Get Ahead of SAD

September 2, 2015

Sad Winter Beach GirlIf you got lots of time outside this summer, seasonal affective disorder (SAD) probably isn’t on your mind right now. But about 1 in 5 people will get SAD once the season starts charging (or get straight up winter depression!).

There are lots of beautiful things to see and do during the fall and winter, as well as memories to make. So plan for those feelings now—because it will be easier to stop them before they start then to dig yourself out of the hole they can make.

One of the biggest suspects in winter feelings of sadness or depression is lack of Vitamin D. Start now by making plans to spend more time outside, even as the weather gets colder. It takes a bit more time in the sun to make enough Vitamin D during the winter, but anything you get will add to what are hopefully good stores from summer!

  • Have a cup of tea outside during the warmest part of the day.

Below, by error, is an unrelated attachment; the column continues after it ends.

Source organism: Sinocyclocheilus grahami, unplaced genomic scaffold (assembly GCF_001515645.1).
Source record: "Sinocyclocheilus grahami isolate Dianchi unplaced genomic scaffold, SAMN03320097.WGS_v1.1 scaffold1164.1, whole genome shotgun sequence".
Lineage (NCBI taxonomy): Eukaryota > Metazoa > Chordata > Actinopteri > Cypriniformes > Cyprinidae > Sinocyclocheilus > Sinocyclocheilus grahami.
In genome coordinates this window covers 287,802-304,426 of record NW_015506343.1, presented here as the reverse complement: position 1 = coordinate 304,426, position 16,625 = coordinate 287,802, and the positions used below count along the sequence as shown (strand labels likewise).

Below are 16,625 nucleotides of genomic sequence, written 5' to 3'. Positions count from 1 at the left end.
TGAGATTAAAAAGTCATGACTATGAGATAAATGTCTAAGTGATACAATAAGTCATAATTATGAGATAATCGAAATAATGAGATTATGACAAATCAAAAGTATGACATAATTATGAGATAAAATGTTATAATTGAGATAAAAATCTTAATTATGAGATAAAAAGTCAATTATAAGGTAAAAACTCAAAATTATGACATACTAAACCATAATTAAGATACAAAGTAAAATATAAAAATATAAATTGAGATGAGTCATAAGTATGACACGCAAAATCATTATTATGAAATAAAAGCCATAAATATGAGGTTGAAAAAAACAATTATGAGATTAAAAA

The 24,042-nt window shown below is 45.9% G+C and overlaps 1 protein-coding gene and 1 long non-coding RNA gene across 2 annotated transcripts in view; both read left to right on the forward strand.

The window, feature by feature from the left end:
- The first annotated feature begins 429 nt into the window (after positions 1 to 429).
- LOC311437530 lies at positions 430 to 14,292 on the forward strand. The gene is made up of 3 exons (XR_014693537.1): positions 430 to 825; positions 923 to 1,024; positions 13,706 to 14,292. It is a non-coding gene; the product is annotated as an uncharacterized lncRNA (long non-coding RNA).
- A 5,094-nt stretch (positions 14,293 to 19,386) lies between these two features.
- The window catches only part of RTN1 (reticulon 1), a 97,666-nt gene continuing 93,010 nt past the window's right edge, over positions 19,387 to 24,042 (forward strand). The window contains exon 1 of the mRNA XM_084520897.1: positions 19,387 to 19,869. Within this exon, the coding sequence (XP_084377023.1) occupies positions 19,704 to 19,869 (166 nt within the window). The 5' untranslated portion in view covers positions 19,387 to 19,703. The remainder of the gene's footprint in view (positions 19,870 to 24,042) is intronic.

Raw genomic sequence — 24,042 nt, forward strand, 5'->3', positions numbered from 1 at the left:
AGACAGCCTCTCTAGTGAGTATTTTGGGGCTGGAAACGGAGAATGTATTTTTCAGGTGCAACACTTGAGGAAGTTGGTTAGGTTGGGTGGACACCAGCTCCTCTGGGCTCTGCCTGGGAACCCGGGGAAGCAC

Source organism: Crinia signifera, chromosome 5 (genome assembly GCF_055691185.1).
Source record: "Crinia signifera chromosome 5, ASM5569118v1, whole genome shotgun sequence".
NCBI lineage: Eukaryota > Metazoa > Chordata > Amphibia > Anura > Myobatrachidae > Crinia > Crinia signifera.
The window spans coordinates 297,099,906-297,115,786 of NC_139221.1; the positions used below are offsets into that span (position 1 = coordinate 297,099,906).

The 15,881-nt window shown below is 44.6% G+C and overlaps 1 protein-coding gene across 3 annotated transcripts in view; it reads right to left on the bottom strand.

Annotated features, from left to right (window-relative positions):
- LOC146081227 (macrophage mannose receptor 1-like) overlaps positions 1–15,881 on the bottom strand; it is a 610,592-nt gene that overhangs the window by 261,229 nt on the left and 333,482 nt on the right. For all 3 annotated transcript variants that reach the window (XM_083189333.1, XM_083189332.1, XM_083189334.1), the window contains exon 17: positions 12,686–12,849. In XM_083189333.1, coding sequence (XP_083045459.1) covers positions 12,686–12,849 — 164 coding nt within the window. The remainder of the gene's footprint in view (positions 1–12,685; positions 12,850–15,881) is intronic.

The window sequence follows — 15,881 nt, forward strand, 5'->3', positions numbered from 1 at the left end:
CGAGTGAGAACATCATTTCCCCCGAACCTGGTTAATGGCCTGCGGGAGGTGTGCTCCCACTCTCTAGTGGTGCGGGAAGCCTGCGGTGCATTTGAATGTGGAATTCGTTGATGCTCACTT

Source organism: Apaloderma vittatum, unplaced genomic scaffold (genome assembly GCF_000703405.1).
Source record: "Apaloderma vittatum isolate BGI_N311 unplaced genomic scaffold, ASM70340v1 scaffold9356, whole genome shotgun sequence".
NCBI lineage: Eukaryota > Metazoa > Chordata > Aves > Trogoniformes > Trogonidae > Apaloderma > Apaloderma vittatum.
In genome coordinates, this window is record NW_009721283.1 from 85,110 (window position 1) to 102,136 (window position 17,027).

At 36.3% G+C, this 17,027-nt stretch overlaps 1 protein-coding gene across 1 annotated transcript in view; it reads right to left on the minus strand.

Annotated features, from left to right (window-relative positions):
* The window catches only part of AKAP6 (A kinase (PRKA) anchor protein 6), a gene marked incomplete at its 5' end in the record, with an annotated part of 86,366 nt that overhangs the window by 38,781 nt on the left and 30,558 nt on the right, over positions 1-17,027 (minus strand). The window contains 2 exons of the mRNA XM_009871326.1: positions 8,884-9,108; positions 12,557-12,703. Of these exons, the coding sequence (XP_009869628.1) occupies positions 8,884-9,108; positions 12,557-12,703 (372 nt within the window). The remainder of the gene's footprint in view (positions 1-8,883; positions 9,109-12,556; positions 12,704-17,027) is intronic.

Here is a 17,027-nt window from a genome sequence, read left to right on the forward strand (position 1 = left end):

• Take a walk for some #SneakyExercise, and to see the autumn sights. (If you’re starting to have feelings of sadness, a change of scenery or feeling like you’re doing something can push them off, too).
  • Or try enjoying classic seasonal activities—harvesting, hayrides, festivals, and later, snowman building, sledding and more.

Because most people still don’t spend 100% enough time outside, make sure to supplement with Vitamin D. (Even if you don’t get SAD, a surprising number of people end winter slightly Vitamin D deficient!)

And get extra support. Try our Stress, Anxiety, Depression pack. It combines our two best products for supporting the brain against depression: MesoGold® and D.S.A. MGRx.

MesoGold may best be known for supporting focus, memory, and more, but it’s also helpful as a support against depression and anxiety. For some people, it’s exactly what they were missing!

D.S.A MGRx combines known nutrients and herbals that help support the brain against depression and anxiety, including St. John’s Wort, GABA and Valerian root extract.

Here’s to a happy fall and winter!

What is the biggest factor in your winter feelings?

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